Och aye the noo etc

Now I may have given the impression in the past that I am not altogether convinced that my future lies north of the border. However, it seems that there is now a shortage of doctors in some of the more remote regions, including Islay. I am prepared to make myself available to work in the following areas of that beautiful island: Laphroaig; Lagavulin; Bowmore; Bruichladich; Bunnahabhain; Ardbeg or Caol Ila (I’m not sure they are all actual places, Jerry - Ed). If I’m slow to answer the phone in an emergency, give it twelve hours or so, then try again. No rush, but ideally, I’d like to be in post before Port Charlotte opens up again.

Department of Health apologises over staff tax deals

The Guardian - 16th February 2012 12:06 pm

The Department of Health has apologised after documents sent to the Guardian showed that contrary to assurances given to parliament, more than 25 senior staff employed by the department are paid salaries direct to limited companies, with the likely effect of reducing their tax bills.

In some cases, the documents show the named individuals are being paid more than £250,000 a year, as well as additional expenses. The payments amount to almost £4.2m in one year.

The department claimed the 25 were not civil servants, or technically even staff, although a large number have been employed by the department for many years and hold very senior positions. It said the arrangements will be subject to review by the Treasury.

Read more in The Guardian.

When can a consultant claim for their threads?

By John O’Leary - 24th October 2011 8:40 am

A common gripe amongst hospital consultants is that they are not entitled to tax relief on the cost of their daily clothes. The basis for such treatment goes back to an infamous tax case where it was decided that most clothing for purchased for warmth and human decency rather than to aid a profession.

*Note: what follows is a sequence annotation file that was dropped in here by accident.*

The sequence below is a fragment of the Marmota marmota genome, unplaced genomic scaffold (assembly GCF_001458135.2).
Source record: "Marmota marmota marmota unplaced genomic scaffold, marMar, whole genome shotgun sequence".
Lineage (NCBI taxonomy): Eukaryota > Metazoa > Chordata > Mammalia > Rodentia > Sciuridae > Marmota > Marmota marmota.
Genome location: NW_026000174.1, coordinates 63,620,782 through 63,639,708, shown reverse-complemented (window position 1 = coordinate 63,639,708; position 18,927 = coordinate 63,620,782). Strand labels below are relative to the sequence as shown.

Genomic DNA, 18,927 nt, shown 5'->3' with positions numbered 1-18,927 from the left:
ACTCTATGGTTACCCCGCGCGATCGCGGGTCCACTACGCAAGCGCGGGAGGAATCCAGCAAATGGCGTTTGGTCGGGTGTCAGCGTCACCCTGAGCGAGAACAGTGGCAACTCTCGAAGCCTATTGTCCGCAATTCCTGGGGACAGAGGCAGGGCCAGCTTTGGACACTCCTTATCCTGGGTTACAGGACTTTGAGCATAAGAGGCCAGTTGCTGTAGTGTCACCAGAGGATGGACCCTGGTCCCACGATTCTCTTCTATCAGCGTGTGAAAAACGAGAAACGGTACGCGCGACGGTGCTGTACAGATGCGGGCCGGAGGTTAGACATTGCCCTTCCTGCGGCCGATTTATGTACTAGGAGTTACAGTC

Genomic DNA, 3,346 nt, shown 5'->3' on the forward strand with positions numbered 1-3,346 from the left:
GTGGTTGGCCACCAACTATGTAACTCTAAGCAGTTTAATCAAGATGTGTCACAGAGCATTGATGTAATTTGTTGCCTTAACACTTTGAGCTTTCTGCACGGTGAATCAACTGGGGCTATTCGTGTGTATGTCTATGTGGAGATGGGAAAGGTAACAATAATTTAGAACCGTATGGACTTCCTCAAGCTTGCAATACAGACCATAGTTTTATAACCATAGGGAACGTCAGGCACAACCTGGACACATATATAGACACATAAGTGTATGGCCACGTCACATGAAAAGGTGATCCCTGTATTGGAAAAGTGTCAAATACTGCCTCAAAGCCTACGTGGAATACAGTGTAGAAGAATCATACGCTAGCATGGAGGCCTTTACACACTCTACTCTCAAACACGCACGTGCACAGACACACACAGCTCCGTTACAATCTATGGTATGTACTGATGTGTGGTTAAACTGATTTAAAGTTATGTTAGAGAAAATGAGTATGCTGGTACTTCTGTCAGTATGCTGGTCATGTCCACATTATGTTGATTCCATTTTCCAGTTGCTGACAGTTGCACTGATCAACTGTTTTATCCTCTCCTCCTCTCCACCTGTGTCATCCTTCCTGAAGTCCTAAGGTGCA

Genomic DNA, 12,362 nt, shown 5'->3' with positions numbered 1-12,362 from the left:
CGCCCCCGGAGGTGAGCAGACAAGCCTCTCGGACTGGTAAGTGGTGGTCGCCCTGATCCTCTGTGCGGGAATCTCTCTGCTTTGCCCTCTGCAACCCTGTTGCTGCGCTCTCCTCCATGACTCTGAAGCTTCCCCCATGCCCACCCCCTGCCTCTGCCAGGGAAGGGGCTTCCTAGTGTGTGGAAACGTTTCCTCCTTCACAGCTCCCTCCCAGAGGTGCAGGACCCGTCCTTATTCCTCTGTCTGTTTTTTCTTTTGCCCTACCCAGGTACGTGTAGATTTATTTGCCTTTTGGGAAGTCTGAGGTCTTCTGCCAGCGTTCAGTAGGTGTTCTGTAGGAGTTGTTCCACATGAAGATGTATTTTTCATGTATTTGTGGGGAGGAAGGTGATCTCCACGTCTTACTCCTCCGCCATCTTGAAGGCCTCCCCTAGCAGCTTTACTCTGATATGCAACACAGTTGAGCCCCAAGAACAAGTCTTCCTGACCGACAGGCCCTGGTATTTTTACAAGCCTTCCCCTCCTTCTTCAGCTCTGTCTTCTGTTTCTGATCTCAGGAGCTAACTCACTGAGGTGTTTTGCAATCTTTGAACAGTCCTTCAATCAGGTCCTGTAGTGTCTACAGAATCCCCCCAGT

You will have to pay a sizeable amount each year to be turned out in a manner fitting to your position, yet the Revenue (HMRC) will not be impressed and will almost always seek to deny tax relief. The situation is the same regardless of whether you have a pure NHS role and/or a private practice.

The medical profession do get through suits at a much faster rate than an ordinary office worker, no doubt aided by the amount of vomit and dry cleaning that can be a part of daily life, but this does not create a sympathetic reception from the powers that be.

Above it was stated that HMRC ‘almost always seek to deny tax relief’, so does that mean that there are cases where clothing can produce an acceptable claim for tax relief? Yes, but the cases are limited. Occasionally you will come across consultants who have purchased their own medical shirts and had their name/position embroided on the item. Such shirts are purely for business purposes and can be claimed, but only via a private practice.

In rare cases some private clinics charge their surgeons for the hire of theatre clothing, and again this will be relievable for tax purposes.

For the most part consultants need to resign themselves to not claiming anything for the purchase of their clothing, but they should be claiming for dry cleaning through a private practice.

John is a specialist in the taxation of hospital consultants with Medic-Tax. John can be contacted at jo@medictax.co.uk

When’s a payment an honorarium and tax exempt?

By John O’Leary - 27th July 2011 12:47 pm

There is a type of payment that is becoming common to consultants - the honorarium.

An honorarium is a payment that is made without expectation or obligation, and is normally a gesture to recognise the activities that have been provided by an individual rather than as a payment for services rendered.